- Version: 6.2
- Developer: Terry Reese
- Email: firstname.lastname@example.org
- Phone: 614.292.8263
- Website: http://marcedit.reeset.net
- MSN Messager ID: email@example.com
- About the Developer(s): Terry Reese
MarcEdit was initially conceived in the summer of 1999, and finished largely in response to a major database clean-up project that had been planned for the Oregon State University’s electronic catalog. The problem was simple; a large number of Marcive records were entering the database with invalid call numbers. The problem had been discovered over the summer, and our initial response was to correct our Marcive profile. The problem, however, was that no one knew how many incorrect records had made it into our system. So we began pulling together list of data in an effort to see how much work needed to be done. The results were staggering–45,000 records needed to be corrected in the database. These records were mainly from series in which we had classed documents materials into LC, rather then using the SuDoc numbers contained in the Marcive records.
However, by luck or maybe just chance, I had been developing a Windows-based alternative to the Library of Congress’s MARCBreakr/MARCMakr. I’ve always enjoyed using LC’s DOS utility to perform small database projects, but when I upgraded to Windows 2000, I found that I could no longer use their software. So I started to develop my own utility to suit my needs. However, rather then simply creating a clone of LC’s utility, I decided to create an application that could both function as a “traditional” windows application, but also had the ability to be used and integrated with other software applications and programming/scripting languages like the Windows Scripting Host, PERL or C++. This required that the application be designed using Microsoft’s COM architecture, and meant that I had some learning to do.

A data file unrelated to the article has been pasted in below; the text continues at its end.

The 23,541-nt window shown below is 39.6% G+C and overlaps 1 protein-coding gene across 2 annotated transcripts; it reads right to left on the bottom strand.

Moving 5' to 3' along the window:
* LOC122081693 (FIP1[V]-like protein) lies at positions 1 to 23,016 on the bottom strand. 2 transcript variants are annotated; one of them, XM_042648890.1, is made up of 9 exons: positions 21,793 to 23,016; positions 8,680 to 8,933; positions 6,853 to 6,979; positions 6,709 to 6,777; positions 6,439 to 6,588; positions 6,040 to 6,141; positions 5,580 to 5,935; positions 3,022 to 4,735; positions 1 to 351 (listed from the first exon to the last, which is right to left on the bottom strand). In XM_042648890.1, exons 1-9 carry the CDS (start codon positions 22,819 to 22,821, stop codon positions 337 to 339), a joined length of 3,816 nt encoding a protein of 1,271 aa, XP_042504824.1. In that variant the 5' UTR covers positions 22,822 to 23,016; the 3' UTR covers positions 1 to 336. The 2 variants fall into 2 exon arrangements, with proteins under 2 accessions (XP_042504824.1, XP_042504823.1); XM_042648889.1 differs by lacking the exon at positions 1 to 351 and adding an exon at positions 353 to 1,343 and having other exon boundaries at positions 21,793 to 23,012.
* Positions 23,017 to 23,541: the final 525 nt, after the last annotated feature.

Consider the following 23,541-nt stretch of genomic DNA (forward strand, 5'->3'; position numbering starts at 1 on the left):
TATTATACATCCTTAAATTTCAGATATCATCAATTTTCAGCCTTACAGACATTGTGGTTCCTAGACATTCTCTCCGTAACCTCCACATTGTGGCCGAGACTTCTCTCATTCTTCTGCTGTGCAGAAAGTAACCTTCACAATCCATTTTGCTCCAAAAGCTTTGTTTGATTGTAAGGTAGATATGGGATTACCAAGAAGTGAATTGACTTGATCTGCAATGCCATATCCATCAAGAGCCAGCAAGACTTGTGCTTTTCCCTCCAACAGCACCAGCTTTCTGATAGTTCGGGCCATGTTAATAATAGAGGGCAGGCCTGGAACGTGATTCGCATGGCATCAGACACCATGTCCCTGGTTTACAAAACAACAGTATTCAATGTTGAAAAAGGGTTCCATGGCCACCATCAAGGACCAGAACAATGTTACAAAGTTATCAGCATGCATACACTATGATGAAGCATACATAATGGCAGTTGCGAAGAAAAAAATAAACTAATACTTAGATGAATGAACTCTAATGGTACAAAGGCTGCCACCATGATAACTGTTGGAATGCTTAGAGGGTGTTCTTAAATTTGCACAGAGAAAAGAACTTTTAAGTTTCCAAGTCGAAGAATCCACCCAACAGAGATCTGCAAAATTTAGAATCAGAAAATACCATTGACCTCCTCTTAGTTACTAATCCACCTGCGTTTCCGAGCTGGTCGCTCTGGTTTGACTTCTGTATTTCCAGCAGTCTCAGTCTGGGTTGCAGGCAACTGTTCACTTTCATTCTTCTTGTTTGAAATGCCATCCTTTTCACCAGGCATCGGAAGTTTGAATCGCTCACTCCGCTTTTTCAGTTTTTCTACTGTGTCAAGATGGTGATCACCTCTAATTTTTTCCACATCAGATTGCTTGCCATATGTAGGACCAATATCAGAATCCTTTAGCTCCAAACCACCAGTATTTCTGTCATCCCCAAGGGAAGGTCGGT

As the clean-up project approached, I raced to complete a workable MARC engine that could be accessed through the Windows Scripting Host (WSH). I had abandoned by plans to develop a GUI-based application, and decided to focus only on providing enough functionality to complete this project. And in the end, I did finish. Working entirely on my own, by the light of my small computer lamp in my den, I hacked out the code for the application. Once finished, I wrote a handful of scripts, and then began “flipping” call number data. In the end, all 45,000 records were able to be corrected in just a handful of hours. This allowed our staff ample time to verify the corrections and fix “false flips”, and provide access to these materials by the beginning of Fall term. The project was a big success.
Yet, even with this success, I had honestly planned to drop development of MarcEdit. The necessary work required to create an intuitive GUI-based application was a little daunting, and since myself, and Kyle Banerjee were the only two using the application, it didn’t seem worth the time. But after much prompting and cajoling by Kyle, I finally decided to finish the application. It took another couple of months, but I finally had something. Again, Kyle got after me to make MarcEdit available to the library community as a whole, and again I was reluctant. With so many good applications available, I wasn’t sure what MarcEdit had to offer. But again, I relented, and made the application available to the public at large, free for anyone to download and use. In retrospect, I’m glad I listened to Kyle. The program has proven to be an invaluable tool for me in performing database maintenance tasks. And I am assuming, useful to the tens of thousands of users that have downloaded the application throughout the globe, and to the many more that continue to download this application daily. It is my hope that MarcEdit will continue to be a useful program for them today, and well into the foreseeable future.